“Hearts of Lions,” a history of American bicycle racing, was originally released in 1989 and told the story of the ups and downs of the sport until the moment when Greg LeMond won the Tour in 1986. Now an expanded edition has been released that catches up with the three decades since, taking us up to the 2016 Olympics.
It's generally accepted that people are drawn to compelling stories that show a person's transformation from “Before” to “After,” a physical change that in fact heralds a very different life. And one very remarkable example of this is the story of Sue Reynolds in her book “The Athlete Inside.”
We have shelves full of books about the great climbs of the world, and about effective training but, oddly, one cannot recall a book specifically devoted to the art and practice of going uphill. Now Selene Yeager, has nicely filled that gap with her book, “Climb!", which indeed deserves the exclamation mark.
2017 marked the 200th anniversary of Baron Drais's ride around Mannheim on his Laufmaschine, generally held to be the predecessor of our carbon-framed, electronically-shifted disc-braked wonder bicycles. From then to now, with its detours, fashion victims, and astringent personalities, is the subject of well-known British author Michael Hutchinson's book.
Bookshelf: On January 2 every year there is a big event in Castellania, a tiny village in Italy's Piedmont region. This year the morning began with a mass in the little church, there was a special opening of Casa Coppi, and in the afternoon a visit to nearby Novi Ligure and the Museo dei Campionissimi. Because on January 2, 1960, sixty years ago, Fausto Coppi died and a cycling legend began.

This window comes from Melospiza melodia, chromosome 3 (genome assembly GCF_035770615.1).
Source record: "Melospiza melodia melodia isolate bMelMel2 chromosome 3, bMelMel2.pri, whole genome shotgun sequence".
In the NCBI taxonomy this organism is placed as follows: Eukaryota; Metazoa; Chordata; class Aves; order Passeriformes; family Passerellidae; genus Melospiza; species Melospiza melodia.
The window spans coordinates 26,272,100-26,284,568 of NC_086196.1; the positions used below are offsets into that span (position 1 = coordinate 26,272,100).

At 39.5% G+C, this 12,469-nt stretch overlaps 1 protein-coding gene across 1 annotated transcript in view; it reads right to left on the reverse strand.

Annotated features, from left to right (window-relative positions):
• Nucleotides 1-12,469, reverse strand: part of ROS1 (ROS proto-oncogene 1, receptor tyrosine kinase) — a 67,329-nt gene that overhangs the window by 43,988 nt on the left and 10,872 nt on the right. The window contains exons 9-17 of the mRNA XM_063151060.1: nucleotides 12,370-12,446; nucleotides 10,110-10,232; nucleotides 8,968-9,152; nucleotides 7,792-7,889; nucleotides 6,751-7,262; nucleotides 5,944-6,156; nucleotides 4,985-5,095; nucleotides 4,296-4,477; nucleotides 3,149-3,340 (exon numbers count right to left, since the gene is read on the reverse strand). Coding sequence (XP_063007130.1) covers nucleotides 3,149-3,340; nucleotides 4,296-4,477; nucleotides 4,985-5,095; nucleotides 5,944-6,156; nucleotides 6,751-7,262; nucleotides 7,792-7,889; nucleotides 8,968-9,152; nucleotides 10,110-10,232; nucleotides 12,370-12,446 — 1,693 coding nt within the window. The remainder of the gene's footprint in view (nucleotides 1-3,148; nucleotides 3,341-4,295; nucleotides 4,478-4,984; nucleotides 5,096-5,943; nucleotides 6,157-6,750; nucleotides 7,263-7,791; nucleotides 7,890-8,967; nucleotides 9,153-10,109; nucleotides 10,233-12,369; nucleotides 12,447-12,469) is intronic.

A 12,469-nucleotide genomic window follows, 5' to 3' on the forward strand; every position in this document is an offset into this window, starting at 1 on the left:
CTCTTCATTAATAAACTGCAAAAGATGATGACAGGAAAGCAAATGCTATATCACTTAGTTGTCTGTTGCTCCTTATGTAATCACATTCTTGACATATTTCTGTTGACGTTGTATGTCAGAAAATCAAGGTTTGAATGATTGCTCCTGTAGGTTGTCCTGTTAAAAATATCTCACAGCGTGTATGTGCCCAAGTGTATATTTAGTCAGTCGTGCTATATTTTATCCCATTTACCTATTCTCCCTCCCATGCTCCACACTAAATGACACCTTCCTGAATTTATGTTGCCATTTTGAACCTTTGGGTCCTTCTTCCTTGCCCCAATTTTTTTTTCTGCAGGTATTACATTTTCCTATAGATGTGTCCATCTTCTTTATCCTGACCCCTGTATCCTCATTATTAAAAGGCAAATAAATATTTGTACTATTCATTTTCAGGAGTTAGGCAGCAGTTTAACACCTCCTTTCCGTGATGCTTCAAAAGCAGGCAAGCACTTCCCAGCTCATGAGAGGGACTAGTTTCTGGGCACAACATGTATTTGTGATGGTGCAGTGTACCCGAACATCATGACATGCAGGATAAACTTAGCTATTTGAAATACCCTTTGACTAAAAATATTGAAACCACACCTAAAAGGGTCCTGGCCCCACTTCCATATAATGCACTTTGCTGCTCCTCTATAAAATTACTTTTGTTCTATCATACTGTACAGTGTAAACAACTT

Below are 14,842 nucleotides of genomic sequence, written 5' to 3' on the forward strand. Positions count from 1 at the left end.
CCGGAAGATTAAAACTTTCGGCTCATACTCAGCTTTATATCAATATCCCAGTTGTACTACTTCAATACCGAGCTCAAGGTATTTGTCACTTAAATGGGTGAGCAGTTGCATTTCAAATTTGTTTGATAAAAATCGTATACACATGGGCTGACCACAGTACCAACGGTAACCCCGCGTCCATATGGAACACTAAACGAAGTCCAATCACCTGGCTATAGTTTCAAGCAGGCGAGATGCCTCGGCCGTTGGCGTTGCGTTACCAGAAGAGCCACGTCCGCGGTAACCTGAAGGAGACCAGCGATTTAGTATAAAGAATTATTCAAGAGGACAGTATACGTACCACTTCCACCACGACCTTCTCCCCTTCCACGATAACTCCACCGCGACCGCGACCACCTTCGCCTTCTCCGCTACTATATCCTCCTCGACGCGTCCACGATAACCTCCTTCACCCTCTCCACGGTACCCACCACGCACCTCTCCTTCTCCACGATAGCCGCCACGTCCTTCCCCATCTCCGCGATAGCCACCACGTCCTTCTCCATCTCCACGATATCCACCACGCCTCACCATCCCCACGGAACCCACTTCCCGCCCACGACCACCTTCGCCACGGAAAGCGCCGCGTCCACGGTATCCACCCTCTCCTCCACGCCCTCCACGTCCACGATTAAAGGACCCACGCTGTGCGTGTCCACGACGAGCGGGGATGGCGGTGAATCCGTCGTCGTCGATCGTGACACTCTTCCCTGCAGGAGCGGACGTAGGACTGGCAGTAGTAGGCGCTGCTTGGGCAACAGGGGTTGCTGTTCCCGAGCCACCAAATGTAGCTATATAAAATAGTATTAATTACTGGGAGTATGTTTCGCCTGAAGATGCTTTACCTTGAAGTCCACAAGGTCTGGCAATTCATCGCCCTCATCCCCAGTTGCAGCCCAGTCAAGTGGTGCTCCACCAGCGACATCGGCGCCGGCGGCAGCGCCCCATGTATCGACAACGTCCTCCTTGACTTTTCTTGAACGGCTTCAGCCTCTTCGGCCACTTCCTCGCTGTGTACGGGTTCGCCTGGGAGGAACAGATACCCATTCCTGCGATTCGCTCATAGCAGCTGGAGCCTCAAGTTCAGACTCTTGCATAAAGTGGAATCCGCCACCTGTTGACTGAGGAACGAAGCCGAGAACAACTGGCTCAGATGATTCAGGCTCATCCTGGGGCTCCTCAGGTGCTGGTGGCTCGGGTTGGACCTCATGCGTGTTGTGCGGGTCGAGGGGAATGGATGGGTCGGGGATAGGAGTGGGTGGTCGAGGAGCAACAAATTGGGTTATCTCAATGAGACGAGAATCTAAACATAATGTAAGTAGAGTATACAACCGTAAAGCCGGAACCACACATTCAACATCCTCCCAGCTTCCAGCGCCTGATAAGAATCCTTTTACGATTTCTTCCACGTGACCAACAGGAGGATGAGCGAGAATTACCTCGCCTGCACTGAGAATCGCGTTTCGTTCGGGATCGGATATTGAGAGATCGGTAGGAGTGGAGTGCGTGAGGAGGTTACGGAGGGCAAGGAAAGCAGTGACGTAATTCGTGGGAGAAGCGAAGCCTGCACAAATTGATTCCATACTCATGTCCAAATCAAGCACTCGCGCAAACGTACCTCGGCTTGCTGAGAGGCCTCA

Tomorrow, November 11th, marks the end of World War I, the “War To End All Wars,” as it turned out to be inaccurately described. Throughout the world ceremonies will take place to note the end of that conflict 100 years ago, but also to remember those who died in other wars, both those serving their countries and civilians who lost their lives or suffered through the trauma.
For many of us, a bike ride is the opportunity to escape from everyday life. We can think about things undisturbed or just concentrate on the ride itself. For Paul Maunder, the author of “The Wind at My Back,” cycling is a chord that is strummed through the passages of his life, blending exertion, landscape and philosophy.
MAMIL—here we are all familiar with the acronym that means “Middle Aged Men in Lycra.” Some of us cringe when we hear it but others are proud to wear the shoes (or shorts) it they fit. Two British riders—one a writer, the other a photographer—revel in their MAMILishness in “Twelve Months in the Saddle,” an account of their bicycling adventures in one calendar year.
2017 marked the 200th anniversary of Baron Drais's ride around Mannheim on his Laufmaschine, generally held to be the predecessor of our carbon-framed, electronically-shifted disc-braked wonder bicycles. From then to now, with its detours, fashion victims, and astringent personalities, is the subject of well-known British author Michael Hutchinson's latest book.